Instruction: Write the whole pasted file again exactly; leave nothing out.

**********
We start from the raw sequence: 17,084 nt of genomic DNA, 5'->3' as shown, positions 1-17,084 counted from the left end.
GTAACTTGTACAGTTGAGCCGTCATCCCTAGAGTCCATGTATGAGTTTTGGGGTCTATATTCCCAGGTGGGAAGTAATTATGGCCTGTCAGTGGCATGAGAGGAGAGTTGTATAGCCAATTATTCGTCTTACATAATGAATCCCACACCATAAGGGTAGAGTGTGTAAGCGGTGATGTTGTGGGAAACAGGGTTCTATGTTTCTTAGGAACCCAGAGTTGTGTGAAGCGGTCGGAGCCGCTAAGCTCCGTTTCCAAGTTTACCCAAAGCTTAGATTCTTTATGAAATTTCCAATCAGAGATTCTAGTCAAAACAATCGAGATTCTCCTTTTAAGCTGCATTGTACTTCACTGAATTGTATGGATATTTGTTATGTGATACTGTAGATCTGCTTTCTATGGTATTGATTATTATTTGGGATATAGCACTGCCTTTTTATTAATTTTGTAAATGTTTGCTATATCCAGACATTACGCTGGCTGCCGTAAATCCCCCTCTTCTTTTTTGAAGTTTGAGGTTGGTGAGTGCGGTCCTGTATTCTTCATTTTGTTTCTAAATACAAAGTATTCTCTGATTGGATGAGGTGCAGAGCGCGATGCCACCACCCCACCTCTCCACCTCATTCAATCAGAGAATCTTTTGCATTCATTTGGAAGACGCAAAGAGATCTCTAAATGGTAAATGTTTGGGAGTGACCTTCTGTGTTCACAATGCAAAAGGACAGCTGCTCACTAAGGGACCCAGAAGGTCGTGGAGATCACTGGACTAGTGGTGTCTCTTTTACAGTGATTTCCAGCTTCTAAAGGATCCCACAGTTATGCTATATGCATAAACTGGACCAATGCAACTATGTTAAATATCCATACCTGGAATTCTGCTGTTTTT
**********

We start from the raw sequence: 17,084 nt of genomic DNA, 5'->3' as shown, positions 1-17,084 counted from the left end.
GTAACTTGTACAGTTGAGCCGTCATCCCTAGAGTCCATGTATGAGTTTTGGGGTCTATATTCCCAGGTGGGAAGTAATTATGGCCTGTCAGTGGCATGAGAGGAGAGTTGTATAGCCAATTATTCGTCTTACATAATGAATCCCACACCATAAGGGTAGAGTGTGTAAGCGGTGATGTTGTGGGAAACAGGGTTCTATGTTTCTTAGGAACCCAGAGTTGTGTGAAGCGGTCGGAGCCGCTAAGCTCCGTTTCCAAGTTTACCCAAAGCTTAGATTCTTTATGAAATTTCCAATCAGAGATTCTAGTCAAAACAATCGAGATTCTCCTTTTAAGCTGCATTGTACTTCACTGAATTGTATGGATATTTGTTATGTGATACTGTAGATCTGCTTTCTATGGTATTGATTATTATTTGGGATATAGCACTGCCTTTTTATTAATTTTGTAAATGTTTGCTATATCCAGACATTACGCTGGCTGCCGTAAATCCCCCTCTTCTTTTTTGAAGTTTGAGGTTGGTGAGTGCGGTCCTGTATTCTTCATTTTGTTTCTAAATACAAAGTATTCTCTGATTGGATGAGGTGCAGAGCGCGATGCCACCACCCCACCTCTCCACCTCATTCAATCAGAGAATCTTTTGCATTCATTTGGAAGACGCAAAGAGATCTCTAAATGGTAAATGTTTGGGAGTGACCTTCTGTGTTCACAATGCAAAAGGACAGCTGCTCACTAAGGGACCCAGAAGGTCGTGGAGATCACTGGACTAGTGGTGTCTCTTTTACAGTGATTTCCAGCTTCTAAAGGATCCCACAGTTATGCTATATGCATAAACTGGACCAATGCAACTATGTTAAATATCCATACCTGGAATTCTGCTGTTTTT